American Trust in Science & Institutions in the Time of COVID-19

C. Ross Hatton, Colleen L. Barry, Adam S. Levine, Emma Beth McGinty, Hahrie Han

Research output: Contribution to journalArticlepeer-review


The COVID-19 pandemic prompted many discussions about how people’s trust in science shaped our ability to address the crisis. Early in the pandemic, our research team set out to understand how trust in science relates to support for public health guidelines, and to identify some trusted sources of science. In this essay, we share our findings and offer ideas about what might be done to strengthen the public’s trust in science. Notably, our research shows a stark partisan divide: Republicans had lower support for public health guidelines, and their trust in science and institutions such as the Centers for Disease Control and Prevention and the National Institutes of Health eroded over time. Meanwhile, Democrats’ trust in science has remained high throughout the pandemic. In the context of this divide, we explore how trust in various information sources, from governmental institutions to the media, relates to trust in science, and suggest that the best avenue for rebuilding trust might be through empowering local institutions and leaders to help manage future crises.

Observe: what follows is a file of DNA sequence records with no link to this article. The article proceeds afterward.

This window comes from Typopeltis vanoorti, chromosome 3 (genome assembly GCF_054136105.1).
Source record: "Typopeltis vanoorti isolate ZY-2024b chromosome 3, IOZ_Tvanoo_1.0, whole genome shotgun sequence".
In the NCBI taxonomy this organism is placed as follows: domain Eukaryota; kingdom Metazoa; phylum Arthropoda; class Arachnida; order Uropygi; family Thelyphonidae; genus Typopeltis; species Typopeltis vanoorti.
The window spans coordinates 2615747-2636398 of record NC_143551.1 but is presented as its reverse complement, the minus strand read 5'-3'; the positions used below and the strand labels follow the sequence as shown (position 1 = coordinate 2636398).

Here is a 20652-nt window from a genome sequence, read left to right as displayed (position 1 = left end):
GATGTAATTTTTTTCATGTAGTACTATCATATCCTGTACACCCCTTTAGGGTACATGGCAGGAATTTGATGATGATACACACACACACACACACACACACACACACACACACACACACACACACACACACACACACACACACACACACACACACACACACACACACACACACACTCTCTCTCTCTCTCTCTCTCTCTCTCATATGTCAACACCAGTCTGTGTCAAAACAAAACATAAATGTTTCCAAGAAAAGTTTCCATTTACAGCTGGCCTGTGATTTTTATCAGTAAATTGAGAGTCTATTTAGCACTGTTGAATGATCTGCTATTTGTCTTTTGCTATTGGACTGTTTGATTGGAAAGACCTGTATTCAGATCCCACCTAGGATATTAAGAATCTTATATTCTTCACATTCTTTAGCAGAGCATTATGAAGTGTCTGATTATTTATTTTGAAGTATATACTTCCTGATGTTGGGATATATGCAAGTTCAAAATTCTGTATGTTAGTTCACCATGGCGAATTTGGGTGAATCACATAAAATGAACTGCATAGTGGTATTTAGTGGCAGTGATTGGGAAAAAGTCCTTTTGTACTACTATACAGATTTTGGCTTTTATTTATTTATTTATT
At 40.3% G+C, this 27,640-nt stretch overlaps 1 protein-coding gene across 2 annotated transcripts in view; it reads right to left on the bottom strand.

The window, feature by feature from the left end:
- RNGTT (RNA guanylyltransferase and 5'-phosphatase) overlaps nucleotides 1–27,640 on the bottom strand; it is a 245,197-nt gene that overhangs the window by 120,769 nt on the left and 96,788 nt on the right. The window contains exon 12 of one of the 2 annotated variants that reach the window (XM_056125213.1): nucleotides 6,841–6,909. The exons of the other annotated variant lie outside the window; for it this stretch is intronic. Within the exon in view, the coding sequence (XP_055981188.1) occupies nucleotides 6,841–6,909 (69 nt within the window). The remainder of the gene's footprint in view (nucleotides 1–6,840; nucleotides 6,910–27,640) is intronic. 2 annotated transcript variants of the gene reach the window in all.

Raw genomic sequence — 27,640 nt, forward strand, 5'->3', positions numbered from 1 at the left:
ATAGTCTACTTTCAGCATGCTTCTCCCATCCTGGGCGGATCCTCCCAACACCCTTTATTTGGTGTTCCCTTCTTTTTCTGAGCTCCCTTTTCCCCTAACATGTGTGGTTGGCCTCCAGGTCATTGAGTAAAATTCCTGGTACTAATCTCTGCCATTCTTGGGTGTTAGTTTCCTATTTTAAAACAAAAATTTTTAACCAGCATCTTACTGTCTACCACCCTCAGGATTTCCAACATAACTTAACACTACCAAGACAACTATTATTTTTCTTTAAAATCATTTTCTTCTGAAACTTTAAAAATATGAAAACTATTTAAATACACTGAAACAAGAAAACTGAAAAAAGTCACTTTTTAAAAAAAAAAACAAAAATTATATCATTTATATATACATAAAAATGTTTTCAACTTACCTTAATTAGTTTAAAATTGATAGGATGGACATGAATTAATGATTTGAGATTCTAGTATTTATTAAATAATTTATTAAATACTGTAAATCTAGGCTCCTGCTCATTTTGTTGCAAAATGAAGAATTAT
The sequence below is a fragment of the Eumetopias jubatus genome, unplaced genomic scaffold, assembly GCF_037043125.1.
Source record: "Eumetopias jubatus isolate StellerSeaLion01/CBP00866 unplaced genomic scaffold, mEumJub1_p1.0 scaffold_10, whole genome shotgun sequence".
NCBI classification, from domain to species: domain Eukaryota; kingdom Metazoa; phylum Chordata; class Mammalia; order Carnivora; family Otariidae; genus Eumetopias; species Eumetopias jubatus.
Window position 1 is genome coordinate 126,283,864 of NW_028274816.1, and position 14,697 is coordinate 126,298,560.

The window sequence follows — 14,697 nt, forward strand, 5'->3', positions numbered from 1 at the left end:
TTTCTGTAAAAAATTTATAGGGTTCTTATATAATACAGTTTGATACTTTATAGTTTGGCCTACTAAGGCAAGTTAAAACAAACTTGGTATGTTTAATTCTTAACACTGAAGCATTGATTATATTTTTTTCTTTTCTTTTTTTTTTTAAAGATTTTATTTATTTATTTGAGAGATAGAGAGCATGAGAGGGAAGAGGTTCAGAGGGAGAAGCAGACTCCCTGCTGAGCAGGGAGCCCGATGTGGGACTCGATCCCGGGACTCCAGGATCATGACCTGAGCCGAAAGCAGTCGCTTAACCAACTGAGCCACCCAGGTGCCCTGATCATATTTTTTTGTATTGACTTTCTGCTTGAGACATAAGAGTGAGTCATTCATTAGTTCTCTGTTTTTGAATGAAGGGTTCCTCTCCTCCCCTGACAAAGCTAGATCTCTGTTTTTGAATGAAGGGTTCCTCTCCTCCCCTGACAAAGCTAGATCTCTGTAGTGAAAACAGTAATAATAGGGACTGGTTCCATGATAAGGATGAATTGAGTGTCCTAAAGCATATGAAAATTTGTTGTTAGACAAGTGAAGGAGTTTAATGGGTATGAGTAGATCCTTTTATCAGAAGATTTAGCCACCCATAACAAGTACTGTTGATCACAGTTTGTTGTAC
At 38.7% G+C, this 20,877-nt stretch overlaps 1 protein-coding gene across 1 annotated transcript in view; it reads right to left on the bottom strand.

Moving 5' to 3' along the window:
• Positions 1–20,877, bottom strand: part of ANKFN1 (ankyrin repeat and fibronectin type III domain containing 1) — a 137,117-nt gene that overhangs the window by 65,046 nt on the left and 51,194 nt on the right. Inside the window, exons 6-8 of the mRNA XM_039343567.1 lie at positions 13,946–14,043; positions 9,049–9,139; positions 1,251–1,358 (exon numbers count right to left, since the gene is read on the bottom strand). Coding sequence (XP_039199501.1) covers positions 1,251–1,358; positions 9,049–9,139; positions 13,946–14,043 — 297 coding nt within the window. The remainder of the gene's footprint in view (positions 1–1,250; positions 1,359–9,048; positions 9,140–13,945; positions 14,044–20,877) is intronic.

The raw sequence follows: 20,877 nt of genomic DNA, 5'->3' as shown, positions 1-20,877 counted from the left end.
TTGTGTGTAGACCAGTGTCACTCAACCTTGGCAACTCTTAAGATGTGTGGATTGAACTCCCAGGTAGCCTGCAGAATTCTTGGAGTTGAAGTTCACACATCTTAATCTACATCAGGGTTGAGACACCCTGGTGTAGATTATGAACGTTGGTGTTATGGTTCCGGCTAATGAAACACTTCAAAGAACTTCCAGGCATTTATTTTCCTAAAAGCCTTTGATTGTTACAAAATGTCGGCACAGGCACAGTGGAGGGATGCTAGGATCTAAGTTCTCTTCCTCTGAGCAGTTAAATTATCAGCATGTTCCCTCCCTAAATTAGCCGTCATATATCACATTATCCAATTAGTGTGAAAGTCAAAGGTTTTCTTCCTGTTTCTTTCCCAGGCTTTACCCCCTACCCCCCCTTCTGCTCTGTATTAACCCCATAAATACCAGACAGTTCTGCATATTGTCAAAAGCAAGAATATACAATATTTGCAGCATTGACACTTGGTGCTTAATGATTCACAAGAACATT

Original languageEnglish (US)
Pages (from-to)83-97
Number of pages15
Issue number4
StatePublished - Sep 1 2022

ASJC Scopus subject areas

  • Arts and Humanities (miscellaneous)
  • Social Sciences (miscellaneous)
  • Political Science and International Relations
  • History and Philosophy of Science


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